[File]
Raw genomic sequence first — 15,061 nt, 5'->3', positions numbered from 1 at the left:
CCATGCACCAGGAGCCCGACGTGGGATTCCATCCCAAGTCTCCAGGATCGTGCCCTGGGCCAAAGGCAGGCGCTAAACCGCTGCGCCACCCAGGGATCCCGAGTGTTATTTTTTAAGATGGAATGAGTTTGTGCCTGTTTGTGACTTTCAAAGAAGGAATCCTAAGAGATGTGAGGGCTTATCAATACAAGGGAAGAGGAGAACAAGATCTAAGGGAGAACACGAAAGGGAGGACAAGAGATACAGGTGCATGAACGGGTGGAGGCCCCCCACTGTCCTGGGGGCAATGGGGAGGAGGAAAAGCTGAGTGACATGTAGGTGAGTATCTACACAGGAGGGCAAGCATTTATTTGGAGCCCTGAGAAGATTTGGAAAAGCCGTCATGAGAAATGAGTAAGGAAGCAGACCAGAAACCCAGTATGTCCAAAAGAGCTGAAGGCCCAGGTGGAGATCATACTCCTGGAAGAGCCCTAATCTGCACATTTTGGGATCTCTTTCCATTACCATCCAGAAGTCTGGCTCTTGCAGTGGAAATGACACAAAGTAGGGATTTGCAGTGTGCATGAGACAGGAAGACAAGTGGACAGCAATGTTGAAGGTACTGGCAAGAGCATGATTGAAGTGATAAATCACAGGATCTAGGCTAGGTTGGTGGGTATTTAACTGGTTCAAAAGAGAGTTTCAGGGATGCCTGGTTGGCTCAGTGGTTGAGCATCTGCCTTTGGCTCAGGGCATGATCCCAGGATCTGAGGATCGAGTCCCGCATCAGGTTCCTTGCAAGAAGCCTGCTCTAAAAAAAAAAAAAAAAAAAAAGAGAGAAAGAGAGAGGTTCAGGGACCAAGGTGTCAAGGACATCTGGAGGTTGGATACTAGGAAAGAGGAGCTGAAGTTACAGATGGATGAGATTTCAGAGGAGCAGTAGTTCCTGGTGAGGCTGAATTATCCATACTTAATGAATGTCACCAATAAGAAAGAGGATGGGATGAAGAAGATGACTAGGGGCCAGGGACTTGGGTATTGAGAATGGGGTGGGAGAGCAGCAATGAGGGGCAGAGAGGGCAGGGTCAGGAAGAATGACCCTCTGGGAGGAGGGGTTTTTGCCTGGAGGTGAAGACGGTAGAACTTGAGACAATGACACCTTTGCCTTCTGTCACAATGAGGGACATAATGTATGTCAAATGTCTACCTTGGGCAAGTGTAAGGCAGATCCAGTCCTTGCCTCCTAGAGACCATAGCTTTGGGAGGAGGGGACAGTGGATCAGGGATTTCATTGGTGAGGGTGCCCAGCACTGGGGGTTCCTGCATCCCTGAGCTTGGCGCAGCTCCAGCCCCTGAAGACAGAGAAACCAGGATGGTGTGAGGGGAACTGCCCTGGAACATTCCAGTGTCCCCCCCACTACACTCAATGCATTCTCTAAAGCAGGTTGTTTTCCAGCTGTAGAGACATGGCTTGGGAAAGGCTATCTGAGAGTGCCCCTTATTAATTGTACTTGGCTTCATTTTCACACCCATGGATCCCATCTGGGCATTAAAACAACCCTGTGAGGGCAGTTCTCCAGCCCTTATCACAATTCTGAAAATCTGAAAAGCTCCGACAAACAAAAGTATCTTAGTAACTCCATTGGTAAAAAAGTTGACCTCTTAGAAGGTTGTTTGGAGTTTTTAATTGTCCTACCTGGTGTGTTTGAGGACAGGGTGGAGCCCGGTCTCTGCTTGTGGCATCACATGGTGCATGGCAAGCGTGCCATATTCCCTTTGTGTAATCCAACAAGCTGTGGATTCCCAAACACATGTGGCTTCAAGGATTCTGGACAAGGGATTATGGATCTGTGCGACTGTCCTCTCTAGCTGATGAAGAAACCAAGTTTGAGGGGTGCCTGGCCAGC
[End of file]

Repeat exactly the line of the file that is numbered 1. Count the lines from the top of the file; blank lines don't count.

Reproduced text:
Raw genomic sequence first — 15,061 nt, 5'->3', positions numbered from 1 at the left: